The traditional approach to costs in estate litigation was to order the costs of all parties to be paid out of the estate where the litigation arose because of the actions of the will-maker, or those with an interest in the residue of the estate, or where the litigation was reasonably necessary to ensure the proper administration of the estate. Public policy considerations underlie this approach. Where difficulties or ambiguities that give rise to the litigation are caused, in whole or in part, by the will-maker, it is appropriate that the will-maker, through his or her estate, bear the costs of their resolution. If there are reasonable grounds upon which to question the execution of the will or the will-maker’s capacity in making the will, it is again in the public interest that such questions be resolved without cost to those questioning the will’s validity.
Modern approach to estate litigation costs
The modern approach to fixing costs in estate litigation recognizes the need to restrict unwarranted litigation and protect estates from being depleted by litigation. The modern approach is to carefully scrutinize the litigation and, unless the court finds that one or more of the public policy considerations set out above applies, to follow the costs rules that apply in civil litigation (i.e. that costs follow the event and are assessed on a party and party basis unless the court otherwise orders). Gone are the days when the costs of all parties are so routinely ordered payable out of the estate that people perceive there is nothing to be lost in pursuing estate litigation.
Special costs to sanction reprehensible conduct
Special costs may be awarded where a party’s conduct is reprehensible and deserving of rebuke. This encompasses scandalous or outrageous conduct, but it also encompasses milder forms of misconduct. However, the fact that an action or an appeal “has little merit” is not in itself a reason for awarding special costs (unless the claim is so weak that it is clearly bound to fail). Something more is required, such as improper allegations of fraud, or an improper motive for bringing the proceedings, or improper conduct of the proceedings themselves before the conduct becomes sufficiently reprehensible to require an award of special costs. Assessing the nature of a party’s conduct and the necessity of any costs sanction is “particularly within the purview of the judge who heard the matter” and entitled to deference on appeal.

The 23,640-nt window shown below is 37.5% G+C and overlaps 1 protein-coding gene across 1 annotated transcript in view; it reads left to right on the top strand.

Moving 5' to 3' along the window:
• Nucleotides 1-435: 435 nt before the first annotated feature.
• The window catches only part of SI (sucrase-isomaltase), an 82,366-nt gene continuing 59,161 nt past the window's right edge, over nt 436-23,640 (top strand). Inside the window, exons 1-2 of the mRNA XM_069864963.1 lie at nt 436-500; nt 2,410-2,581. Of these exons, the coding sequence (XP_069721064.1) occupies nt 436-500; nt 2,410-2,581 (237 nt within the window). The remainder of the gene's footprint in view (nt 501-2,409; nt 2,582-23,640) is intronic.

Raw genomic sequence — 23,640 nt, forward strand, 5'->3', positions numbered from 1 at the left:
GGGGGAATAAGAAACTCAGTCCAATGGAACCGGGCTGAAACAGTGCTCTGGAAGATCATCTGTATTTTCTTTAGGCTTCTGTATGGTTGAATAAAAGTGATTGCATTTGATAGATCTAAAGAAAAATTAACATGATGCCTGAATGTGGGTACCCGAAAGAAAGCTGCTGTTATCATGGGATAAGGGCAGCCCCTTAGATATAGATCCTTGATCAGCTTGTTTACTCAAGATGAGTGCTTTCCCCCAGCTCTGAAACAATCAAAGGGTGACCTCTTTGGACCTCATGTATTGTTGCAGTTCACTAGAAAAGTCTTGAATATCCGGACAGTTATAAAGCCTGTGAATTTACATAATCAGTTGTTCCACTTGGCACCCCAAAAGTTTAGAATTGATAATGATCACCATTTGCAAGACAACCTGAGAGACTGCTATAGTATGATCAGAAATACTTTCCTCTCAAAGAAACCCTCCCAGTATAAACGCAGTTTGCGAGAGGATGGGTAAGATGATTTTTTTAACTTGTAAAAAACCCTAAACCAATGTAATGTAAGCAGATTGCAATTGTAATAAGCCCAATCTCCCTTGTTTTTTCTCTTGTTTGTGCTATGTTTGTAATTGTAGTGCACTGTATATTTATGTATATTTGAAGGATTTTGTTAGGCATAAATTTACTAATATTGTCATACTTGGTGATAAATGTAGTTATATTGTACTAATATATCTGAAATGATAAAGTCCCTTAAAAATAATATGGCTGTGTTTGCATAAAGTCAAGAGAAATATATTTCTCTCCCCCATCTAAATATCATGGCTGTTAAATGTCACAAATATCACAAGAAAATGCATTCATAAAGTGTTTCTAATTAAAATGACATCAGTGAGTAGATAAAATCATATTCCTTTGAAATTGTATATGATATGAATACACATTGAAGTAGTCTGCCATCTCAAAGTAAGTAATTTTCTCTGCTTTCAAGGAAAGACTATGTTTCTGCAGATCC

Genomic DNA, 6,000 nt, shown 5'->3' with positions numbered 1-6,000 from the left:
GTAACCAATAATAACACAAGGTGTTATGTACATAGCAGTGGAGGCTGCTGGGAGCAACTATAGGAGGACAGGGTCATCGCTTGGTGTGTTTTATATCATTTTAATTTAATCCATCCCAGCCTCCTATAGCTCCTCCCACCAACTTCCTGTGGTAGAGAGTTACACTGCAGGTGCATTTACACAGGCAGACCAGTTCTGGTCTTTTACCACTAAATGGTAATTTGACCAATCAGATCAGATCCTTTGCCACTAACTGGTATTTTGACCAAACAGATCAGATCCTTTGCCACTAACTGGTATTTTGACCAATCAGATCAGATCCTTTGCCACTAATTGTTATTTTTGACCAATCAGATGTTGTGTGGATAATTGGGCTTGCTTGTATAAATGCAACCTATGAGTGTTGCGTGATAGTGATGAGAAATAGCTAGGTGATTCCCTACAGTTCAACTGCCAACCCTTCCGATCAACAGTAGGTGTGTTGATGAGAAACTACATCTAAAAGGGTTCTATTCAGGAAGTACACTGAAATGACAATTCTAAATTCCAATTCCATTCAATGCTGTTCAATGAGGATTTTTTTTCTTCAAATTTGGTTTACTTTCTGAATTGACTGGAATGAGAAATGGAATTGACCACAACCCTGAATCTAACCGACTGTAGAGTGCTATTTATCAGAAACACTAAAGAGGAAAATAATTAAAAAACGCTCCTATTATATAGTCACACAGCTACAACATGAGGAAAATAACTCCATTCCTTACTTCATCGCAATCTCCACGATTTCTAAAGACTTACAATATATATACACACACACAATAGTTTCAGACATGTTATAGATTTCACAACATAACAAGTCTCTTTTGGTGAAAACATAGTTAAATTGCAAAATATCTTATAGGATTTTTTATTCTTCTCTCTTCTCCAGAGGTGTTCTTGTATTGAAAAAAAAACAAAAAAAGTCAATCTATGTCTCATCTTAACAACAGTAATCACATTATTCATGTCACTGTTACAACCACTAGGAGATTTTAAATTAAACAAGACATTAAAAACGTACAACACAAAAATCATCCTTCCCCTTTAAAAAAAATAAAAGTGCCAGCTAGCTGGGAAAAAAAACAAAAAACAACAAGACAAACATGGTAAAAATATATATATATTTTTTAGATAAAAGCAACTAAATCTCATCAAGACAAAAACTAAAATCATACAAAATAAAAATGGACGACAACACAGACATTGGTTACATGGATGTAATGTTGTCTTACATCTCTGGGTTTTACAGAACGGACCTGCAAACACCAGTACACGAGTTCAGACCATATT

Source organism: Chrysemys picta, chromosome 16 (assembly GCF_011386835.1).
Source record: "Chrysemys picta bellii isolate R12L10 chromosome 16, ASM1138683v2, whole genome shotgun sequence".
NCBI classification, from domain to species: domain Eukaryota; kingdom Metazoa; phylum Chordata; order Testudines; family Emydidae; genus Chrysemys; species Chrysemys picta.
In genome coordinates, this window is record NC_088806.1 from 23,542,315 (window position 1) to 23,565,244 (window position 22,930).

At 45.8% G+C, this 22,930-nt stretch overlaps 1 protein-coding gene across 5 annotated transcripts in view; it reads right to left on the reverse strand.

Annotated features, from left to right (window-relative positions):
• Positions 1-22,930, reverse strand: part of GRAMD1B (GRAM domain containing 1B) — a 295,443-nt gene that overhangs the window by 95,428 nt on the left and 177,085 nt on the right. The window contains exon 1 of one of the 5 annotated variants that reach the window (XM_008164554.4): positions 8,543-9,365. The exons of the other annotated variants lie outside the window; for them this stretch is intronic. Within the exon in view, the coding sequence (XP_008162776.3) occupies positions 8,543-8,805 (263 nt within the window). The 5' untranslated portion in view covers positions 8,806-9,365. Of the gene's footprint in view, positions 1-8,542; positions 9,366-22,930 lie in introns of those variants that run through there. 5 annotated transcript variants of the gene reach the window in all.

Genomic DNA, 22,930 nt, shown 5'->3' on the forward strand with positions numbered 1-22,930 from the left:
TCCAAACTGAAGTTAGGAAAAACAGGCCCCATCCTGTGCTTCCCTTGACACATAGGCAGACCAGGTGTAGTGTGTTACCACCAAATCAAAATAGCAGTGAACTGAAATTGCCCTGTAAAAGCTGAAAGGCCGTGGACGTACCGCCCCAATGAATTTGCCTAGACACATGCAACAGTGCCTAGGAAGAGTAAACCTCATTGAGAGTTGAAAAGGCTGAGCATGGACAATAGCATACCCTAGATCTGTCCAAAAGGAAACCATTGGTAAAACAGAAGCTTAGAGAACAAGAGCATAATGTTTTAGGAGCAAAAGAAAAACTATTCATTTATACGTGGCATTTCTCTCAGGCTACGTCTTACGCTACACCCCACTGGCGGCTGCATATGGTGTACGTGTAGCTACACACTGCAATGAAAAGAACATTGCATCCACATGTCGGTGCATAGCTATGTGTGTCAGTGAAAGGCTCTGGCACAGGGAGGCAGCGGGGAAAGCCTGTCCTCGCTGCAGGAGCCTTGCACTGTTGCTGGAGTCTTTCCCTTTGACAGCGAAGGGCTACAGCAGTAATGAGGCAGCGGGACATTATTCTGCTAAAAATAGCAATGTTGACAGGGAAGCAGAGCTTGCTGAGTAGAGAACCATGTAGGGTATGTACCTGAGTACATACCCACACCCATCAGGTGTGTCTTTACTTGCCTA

Litigation costs of a representative after authority ends
Where the litigant is a trustee, an executor, a committee, or a representative, they are generally indemnified against all reasonable costs and expenses incurred in fulfilling their role, including litigation costs. Gail and Sasha claimed that they were acting as Eldon’s representative for some five years after his death, and thus entitled to indemnification for the ensuing litigation. The Court of Appeal held that representatives cannot claim continued indemnity for expenses incurred after their authority to represent the adult ends. Gail and Sasha ceased to be Eldon’s representatives after his death on January 29, 2011. Thereafter, their participation in the litigation was on their own behalf and they were not entitled to reimbursement or indemnification from Eldon’s property as his representatives after his death.
Jurisdiction to award costs against a non-party
BC courts have the jurisdiction to order costs against a non-party. However, an award of costs against a non-party is unusual and exceptional, and should only be made in “special circumstances” such as fraudulent conduct, abuse of process, gross misconduct, or circumstances where the non-party is the “real litigant.” Gail and Sasha sought special costs from their sister-in-law, Joy, who was participating in the proceeding only as executor of her husband’s estate. The Court of Appeal held that Gail and Sasha’s claim for costs against a non-party (Joy personally) amounted to an abuse of process. Gail and Sasha were ordered to pay special costs to Joy.
Bottom line on costs of Vancouver estate litigation
The specter of costs in estate litigation should serve to prevent unwarranted litigation and protect estates from being depleted by unnecessary litigation.